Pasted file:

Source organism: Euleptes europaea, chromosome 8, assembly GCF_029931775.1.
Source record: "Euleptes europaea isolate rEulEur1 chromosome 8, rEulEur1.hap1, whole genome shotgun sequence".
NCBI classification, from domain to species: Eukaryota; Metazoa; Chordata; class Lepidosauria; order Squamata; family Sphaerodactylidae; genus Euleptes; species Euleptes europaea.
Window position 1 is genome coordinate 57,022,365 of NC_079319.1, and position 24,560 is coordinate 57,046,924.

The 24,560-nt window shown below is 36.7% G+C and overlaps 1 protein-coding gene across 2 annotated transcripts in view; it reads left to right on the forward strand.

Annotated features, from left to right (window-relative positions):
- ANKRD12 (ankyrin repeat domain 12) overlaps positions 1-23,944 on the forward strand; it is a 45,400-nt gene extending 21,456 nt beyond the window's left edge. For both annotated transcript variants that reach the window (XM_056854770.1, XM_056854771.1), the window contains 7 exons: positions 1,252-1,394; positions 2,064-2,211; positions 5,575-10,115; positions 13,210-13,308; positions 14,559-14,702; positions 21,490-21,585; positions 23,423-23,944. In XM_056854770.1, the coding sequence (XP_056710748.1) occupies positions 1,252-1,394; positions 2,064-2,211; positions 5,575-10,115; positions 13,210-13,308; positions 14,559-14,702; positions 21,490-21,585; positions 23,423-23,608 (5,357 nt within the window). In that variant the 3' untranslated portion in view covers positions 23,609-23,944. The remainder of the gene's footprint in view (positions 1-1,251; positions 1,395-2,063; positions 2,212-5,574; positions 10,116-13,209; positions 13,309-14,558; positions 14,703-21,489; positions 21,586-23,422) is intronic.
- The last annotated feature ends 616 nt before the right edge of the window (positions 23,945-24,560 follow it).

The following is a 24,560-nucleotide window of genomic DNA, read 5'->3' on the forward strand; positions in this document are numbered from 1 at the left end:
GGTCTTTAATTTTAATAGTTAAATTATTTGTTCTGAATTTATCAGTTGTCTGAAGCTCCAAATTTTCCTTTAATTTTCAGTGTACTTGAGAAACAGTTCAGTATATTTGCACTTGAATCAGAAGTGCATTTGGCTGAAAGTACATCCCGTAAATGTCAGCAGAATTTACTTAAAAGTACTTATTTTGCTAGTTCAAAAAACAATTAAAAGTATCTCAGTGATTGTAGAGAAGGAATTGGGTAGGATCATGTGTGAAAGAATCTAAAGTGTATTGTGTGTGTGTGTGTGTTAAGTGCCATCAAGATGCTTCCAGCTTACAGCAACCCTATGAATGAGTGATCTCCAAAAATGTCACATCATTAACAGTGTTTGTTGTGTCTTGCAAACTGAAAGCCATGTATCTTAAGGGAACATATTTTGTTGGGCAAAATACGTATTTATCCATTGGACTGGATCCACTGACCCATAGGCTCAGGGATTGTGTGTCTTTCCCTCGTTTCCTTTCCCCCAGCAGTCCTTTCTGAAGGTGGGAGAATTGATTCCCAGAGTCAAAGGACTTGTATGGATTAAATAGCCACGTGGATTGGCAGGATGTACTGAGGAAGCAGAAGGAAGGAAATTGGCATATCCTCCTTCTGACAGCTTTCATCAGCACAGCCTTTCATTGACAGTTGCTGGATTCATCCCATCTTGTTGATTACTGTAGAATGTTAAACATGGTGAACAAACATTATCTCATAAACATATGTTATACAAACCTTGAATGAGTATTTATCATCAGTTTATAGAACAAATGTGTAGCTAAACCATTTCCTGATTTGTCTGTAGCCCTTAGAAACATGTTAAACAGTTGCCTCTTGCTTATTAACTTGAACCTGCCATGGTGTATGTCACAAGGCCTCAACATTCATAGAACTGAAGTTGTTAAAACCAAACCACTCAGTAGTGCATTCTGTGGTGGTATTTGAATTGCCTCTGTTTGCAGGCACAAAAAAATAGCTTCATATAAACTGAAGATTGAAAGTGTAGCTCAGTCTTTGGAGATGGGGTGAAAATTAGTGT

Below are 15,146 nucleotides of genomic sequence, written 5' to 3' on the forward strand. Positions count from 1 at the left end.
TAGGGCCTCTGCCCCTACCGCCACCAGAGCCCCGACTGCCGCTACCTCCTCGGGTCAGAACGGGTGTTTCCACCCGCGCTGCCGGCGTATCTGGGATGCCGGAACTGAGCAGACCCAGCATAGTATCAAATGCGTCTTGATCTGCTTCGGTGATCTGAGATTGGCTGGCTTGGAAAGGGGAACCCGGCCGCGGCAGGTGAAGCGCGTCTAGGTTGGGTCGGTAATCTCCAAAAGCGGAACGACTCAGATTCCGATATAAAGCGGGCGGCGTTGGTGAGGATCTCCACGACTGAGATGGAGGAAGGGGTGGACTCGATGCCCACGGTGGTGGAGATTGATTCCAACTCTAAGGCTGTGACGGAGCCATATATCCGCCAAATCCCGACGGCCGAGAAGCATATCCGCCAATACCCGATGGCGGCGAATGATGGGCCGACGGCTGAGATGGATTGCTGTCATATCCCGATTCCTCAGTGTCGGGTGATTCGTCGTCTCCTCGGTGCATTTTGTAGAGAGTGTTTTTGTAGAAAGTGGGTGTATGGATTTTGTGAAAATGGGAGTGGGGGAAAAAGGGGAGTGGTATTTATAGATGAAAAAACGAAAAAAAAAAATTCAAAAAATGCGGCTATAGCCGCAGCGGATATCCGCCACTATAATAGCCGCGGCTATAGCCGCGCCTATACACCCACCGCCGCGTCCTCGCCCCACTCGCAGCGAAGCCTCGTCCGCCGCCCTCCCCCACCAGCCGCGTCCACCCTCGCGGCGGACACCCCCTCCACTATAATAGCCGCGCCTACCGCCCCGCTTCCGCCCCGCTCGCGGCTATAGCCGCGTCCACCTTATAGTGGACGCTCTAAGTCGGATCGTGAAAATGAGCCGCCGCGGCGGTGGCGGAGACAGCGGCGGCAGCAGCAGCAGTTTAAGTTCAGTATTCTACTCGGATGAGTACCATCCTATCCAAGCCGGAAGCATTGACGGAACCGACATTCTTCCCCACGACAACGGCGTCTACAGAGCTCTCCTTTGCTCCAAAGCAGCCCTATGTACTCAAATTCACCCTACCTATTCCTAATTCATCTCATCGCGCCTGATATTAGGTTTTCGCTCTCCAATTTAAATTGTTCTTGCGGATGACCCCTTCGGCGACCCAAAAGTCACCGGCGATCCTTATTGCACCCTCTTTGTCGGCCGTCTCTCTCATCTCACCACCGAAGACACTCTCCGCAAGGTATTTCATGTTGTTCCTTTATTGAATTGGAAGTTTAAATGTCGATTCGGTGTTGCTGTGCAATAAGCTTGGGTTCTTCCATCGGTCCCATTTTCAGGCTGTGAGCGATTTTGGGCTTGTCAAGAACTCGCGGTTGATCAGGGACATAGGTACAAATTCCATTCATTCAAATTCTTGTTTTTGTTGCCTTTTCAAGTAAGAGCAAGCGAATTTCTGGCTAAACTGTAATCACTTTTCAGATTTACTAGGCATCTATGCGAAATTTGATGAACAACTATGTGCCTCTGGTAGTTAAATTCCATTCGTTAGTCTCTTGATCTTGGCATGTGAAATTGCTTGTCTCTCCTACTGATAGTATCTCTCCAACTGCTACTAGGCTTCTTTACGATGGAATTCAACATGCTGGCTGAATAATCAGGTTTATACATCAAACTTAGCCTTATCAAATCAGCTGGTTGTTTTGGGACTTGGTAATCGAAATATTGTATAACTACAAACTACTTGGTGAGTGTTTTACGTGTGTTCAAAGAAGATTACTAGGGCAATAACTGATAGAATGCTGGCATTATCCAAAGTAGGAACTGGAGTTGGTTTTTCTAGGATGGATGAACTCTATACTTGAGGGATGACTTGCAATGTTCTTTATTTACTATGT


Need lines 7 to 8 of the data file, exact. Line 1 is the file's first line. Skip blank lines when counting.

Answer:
- ANKRD12 (ankyrin repeat domain 12) overlaps positions 1-23,944 on the forward strand; it is a 45,400-nt gene extending 21,456 nt beyond the window's left edge. For both annotated transcript variants that reach the window (XM_056854770.1, XM_056854771.1), the window contains 7 exons: positions 1,252-1,394; positions 2,064-2,211; positions 5,575-10,115; positions 13,210-13,308; positions 14,559-14,702; positions 21,490-21,585; positions 23,423-23,944. In XM_056854770.1, the coding sequence (XP_056710748.1) occupies positions 1,252-1,394; positions 2,064-2,211; positions 5,575-10,115; positions 13,210-13,308; positions 14,559-14,702; positions 21,490-21,585; positions 23,423-23,608 (5,357 nt within the window). In that variant the 3' untranslated portion in view covers positions 23,609-23,944. The remainder of the gene's footprint in view (positions 1-1,251; positions 1,395-2,063; positions 2,212-5,574; positions 10,116-13,209; positions 13,309-14,558; positions 14,703-21,489; positions 21,586-23,422) is intronic.
- The last annotated feature ends 616 nt before the right edge of the window (positions 23,945-24,560 follow it).